Code ListingListing (below) provides an example of the Genetic Algorithm implemented in the Ruby Programming Language. The demonstration problem is a maximizing binary optimization problem called OneMax that seeks a binary string of unity (all '1' bits). The objective function provides only an indication of the number of correct bits in a candidate string, not the positions of the correct bits. The Genetic Algorithm is implemented with a conservative configuration including binary tournament selection for the selection operator, onepoint crossover for the recombination operator, and point mutations for the mutation operator. def onemax(bitstring) sum = 0 bitstring.size.times {i sum+=1 if bitstring[i].chr=='1'} return sum end def random_bitstring(num_bits) return (0...num_bits).inject(""){s,i s<<((rand<0.5) ? "1" : "0")} end def binary_tournament(pop) i, j = rand(pop.size), rand(pop.size) j = rand(pop.size) while j==i return (pop[i][:fitness] > pop[j][:fitness]) ? pop[i] : pop[j] end def point_mutation(bitstring, rate=1.0/bitstring.size) child = "" bitstring.size.times do i bit = bitstring[i].chr child << ((rand()<rate) ? ((bit=='1') ? "0" : "1") : bit) end return child end def crossover(parent1, parent2, rate) return ""+parent1 if rand()>=rate point = 1 + rand(parent1.size2) return parent1[0...point]+parent2[point...(parent1.size)] end def reproduce(selected, pop_size, p_cross, p_mutation) children = [] selected.each_with_index do p1, i p2 = (i.modulo(2)==0) ? selected[i+1] : selected[i1] p2 = selected[0] if i == selected.size1 child = {} child[:bitstring] = crossover(p1[:bitstring], p2[:bitstring], p_cross) child[:bitstring] = point_mutation(child[:bitstring], p_mutation) children << child break if children.size >= pop_size end return children end def search(max_gens, num_bits, pop_size, p_crossover, p_mutation) population = Array.new(pop_size) do i {:bitstring=>random_bitstring(num_bits)} end population.each{c c[:fitness] = onemax(c[:bitstring])} best = population.sort{x,y y[:fitness] <=> x[:fitness]}.first max_gens.times do gen selected = Array.new(pop_size){i binary_tournament(population)} children = reproduce(selected, pop_size, p_crossover, p_mutation) children.each{c c[:fitness] = onemax(c[:bitstring])} children.sort!{x,y y[:fitness] <=> x[:fitness]} best = children.first if children.first[:fitness] >= best[:fitness] population = children puts " > gen #{gen}, best: #{best[:fitness]}, #{best[:bitstring]}" break if best[:fitness] == num_bits end return best end if __FILE__ == $0 # problem configuration num_bits = 64 # algorithm configuration max_gens = 100 pop_size = 100 p_crossover = 0.98 p_mutation = 1.0/num_bits # execute the algorithm best = search(max_gens, num_bits, pop_size, p_crossover, p_mutation) puts "done! Solution: f=#{best[:fitness]}, s=#{best[:bitstring]}" end Download: genetic_algorithm.rb.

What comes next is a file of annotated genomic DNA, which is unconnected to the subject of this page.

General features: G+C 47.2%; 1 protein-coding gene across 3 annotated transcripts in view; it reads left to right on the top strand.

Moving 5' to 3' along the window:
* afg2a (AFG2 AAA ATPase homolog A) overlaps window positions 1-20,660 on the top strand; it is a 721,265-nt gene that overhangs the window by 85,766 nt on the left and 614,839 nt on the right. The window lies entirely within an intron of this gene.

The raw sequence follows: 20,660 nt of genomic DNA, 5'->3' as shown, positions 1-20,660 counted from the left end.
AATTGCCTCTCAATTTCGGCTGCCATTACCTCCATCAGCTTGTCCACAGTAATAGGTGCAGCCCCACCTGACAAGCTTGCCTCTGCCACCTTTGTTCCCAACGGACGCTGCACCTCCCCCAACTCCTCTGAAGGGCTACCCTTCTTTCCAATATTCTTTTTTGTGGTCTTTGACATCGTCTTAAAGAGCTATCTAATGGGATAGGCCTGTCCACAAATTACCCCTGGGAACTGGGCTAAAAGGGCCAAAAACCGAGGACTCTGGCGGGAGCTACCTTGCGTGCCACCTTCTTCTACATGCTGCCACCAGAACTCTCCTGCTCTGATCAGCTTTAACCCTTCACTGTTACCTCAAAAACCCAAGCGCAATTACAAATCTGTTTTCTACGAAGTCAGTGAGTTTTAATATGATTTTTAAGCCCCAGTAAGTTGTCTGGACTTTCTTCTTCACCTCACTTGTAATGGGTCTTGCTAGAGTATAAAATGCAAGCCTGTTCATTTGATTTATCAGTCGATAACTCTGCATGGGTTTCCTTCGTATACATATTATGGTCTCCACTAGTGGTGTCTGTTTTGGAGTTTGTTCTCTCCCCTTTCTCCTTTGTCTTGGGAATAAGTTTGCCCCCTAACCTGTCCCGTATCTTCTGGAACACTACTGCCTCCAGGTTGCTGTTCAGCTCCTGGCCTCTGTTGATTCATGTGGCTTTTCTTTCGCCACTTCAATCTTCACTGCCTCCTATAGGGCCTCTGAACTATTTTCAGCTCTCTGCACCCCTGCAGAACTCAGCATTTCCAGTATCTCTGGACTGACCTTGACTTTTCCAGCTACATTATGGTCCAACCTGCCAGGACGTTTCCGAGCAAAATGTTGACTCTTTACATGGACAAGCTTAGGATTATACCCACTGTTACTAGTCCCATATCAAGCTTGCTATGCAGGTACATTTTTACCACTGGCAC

ReferencesPrimary SourcesHolland is the grandfather of the field that became Genetic Algorithms. Holland investigated adaptive systems in the late 1960s proposing an adaptive system formalism and adaptive strategies referred to as 'adaptive plans' [Holland1962] [Holland1962a] [Holland1969]. Holland's theoretical framework was investigated and elaborated by his Ph.D. students at the University of Michigan. Rosenberg investigated a chemical and molecular model of a biological inspired adaptive plan [Rosenberg1967]. Bagley investigated metaenvironments and a genetic adaptive plan referred to as a genetic algorithm applied to a simple game called hexapawn [Bagley1967]. Cavicchio further elaborated the genetic adaptive plan by proposing numerous variations, referring to some as 'reproductive plans' [Cavicchio1970]. Other important contributions were made by Frantz who investigated what were referred to as genetic algorithms for search [Frantz1972], and Hollstien who investigated genetic plans for adaptive control and function optimization [Hollstien1971]. De Jong performed a seminal investigation of the genetic adaptive model (genetic plans) applied to continuous function optimization and his suite of test problems adopted are still commonly used [Jong1975]. Holland wrote the the seminal book on his research focusing on the proposed adaptive systems formalism, the reproductive and genetic adaptive plans, and provided a theoretical framework for the mechanisms used and explanation for the capabilities of what would become genetic algorithms [Holland1975]. Learn MoreThe field of genetic algorithms is very large, resulting in large numbers of variations on the canonical technique. Goldberg provides a classical overview of the field in a review article [Goldberg1994], as does Mitchell [Mitchell1995]. Whitley describes a classical tutorial for the Genetic Algorithm covering both practical and theoretical concerns [Whitley1994]. The algorithm is highlymodular and a subfield exists to study each subprocess, specifically: selection, recombination, mutation, and representation. The Genetic Algorithm is most commonly used as an optimization technique, although it should also be considered a general adaptive strategy [Jong1992]. The schema theorem is a classical explanation for the power of the Genetic Algorithm proposed by Holland [Holland1975], and investigated by Goldberg under the name of the building block hypothesis [Goldberg1989]. The classical book on genetic algorithms as an optimization and machine learning technique was written by Goldberg and provides an indepth review and practical study of the approach [Goldberg1989]. Mitchell provides a contemporary reference text introducing the technique and the field [Mitchell1998]. Finally, Goldberg provides a modern study of the field, the lessons learned, and reviews the broader toolset of optimization algorithms that the field has produced [Goldberg2002]. Bibliography